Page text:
We also flagged employees and dependents with other behavioral health and chronic conditions. We scanned diagnosis codes for evidence of nonopioid SUD including misuse of alcohol, cocaine, amphetamine, cannabis, and combinations of drugs excluding opioid type drugs. We also looked for mental health diagnoses including adjustment disorder, anxiety disorders, attention-deficit disorder, conduct disorder, disruptive behavior disorders, mood disorders, personality disorders, and schizophrenia and other psychotic disorders. The codes used to identify behavioral health and pharmacotherapy for OUD are provided in Appendix A, http://links.lww.com/JOM/A711. We used the Agency for Healthcare Research and Quality Clinical Classifications Software to measure for the presence of chronic conditions.23 Chronic conditions included chronic nervous system disorders, headaches, rheumatoid arthritis and related disease, other non-traumatic joint disorders, osteoarthritis, and other back pain and disorders.
We applied exclusion criteria to identify (1) employees with 1 year of employer-sponsored health care enrollment and health risk assessment data and (2) employees with 1 year of employer-sponsored health care enrollment data with or without health risk assessment data. We tabulated the distribution of all study variables across these two samples. We estimated regression models that measured the association between the employee and the employee's family member health on self-reported days of reduced productivity at work, health-related absences, family-related absences, and health care costs. By necessity, we limited the sample estimating reduced productivity and absences to the sample of employees with health risk assessment data because health risk assessment data were used to measure these outcomes. Health measures included as independent variables in the model were OUD, nonopioid SUD, mental illness, and the presence of chronic medical conditions. Other model covariates included employees’ sex, age, health plan type, industry, and salary type (salaried vs hourly wage). When we estimated regression models examining the association between employee health and health care costs, we estimated models including and excluding measures of employee family member health. In this study, we report on the more parsimonious models excluding measures of family member health.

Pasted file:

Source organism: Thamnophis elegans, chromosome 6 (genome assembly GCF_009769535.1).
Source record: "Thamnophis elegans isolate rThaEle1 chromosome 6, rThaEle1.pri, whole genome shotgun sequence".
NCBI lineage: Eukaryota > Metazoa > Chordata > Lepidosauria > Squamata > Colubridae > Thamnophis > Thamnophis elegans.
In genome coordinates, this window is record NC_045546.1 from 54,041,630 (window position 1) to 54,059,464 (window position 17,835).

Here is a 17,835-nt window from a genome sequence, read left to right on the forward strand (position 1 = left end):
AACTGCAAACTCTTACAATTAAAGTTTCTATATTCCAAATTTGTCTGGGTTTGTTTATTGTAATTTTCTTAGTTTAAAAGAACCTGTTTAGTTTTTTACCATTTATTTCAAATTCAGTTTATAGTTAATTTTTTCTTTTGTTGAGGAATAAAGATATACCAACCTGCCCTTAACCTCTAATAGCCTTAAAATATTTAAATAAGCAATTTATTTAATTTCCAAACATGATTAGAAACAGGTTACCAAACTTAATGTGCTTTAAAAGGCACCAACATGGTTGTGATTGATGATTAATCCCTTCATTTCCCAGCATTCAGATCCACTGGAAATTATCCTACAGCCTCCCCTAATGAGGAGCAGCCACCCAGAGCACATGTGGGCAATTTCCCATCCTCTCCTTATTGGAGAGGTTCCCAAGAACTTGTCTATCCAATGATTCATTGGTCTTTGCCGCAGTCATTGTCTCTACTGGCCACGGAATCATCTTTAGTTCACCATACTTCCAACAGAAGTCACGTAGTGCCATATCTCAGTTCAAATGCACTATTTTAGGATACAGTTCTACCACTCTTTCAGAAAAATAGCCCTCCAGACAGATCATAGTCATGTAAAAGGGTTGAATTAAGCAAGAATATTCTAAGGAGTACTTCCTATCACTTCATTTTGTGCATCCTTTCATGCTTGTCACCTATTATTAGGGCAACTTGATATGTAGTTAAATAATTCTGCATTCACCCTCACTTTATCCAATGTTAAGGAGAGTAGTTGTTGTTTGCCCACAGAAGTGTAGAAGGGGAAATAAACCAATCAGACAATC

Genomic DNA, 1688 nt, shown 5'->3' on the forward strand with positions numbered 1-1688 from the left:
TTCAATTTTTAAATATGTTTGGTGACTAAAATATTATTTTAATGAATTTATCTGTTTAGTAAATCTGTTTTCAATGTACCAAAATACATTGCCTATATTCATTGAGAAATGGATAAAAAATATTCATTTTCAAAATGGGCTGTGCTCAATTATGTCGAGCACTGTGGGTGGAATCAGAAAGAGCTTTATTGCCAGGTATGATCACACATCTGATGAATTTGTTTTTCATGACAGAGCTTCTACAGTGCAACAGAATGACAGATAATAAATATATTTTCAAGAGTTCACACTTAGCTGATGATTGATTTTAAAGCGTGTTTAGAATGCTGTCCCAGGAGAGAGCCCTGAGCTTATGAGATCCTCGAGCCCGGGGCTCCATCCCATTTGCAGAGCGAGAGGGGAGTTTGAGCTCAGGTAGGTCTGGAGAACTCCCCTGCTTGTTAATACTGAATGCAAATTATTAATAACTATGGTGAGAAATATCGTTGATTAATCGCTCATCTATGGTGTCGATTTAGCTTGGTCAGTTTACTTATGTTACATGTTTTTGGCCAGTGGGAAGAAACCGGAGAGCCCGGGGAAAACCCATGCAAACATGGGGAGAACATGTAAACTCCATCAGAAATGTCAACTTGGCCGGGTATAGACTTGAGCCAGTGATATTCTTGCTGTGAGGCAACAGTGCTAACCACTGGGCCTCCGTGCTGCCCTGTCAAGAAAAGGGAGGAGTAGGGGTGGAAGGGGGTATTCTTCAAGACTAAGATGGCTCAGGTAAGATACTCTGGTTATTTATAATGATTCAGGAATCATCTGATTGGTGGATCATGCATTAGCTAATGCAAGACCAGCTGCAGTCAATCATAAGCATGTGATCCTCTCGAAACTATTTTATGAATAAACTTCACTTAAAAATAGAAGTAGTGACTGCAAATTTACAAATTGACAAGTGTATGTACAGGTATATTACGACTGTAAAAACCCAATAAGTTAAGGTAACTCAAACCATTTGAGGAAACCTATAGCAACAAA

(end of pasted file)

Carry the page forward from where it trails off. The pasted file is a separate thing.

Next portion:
Table 1 provides characteristics of the study samples. A total of 16,886,347 study subjects were identified on the basis of the inclusion criteria. Of these, about 6% (972,936) had completed the health risk assessment survey and were included in the analyses of absences and work productivity.
Employees were geographically dispersed and tended to be male, hold salaried positions, and have preferred provider organization health plan types. Seven in 10 employees in the sample had at least one chronic health condition. About half of employees in the sample had a covered spouse aged 18 to 64 years, and about one-fifth of employees had at least one covered dependent. Characteristics for the subset of employees with a completed health risk assessment were generally similar. A comparison of industry type is provided in Appendix B, http://links.lww.com/JOM/A711.
Looking at the all employees sample, less than 1% of employees (0.6%), their spouses (0.4%), and their dependents (0.2%) had a diagnosis of OUD. Nonopioid SUDs were higher among employees (1.1%) than among their dependents (0.7%) and spouses (0.5%). Mental illness was prevalent among employees (16.2%), their spouses (7.4%), and their dependents (6.5%). These patterns were similar for the subset of employees with health risk assessment data.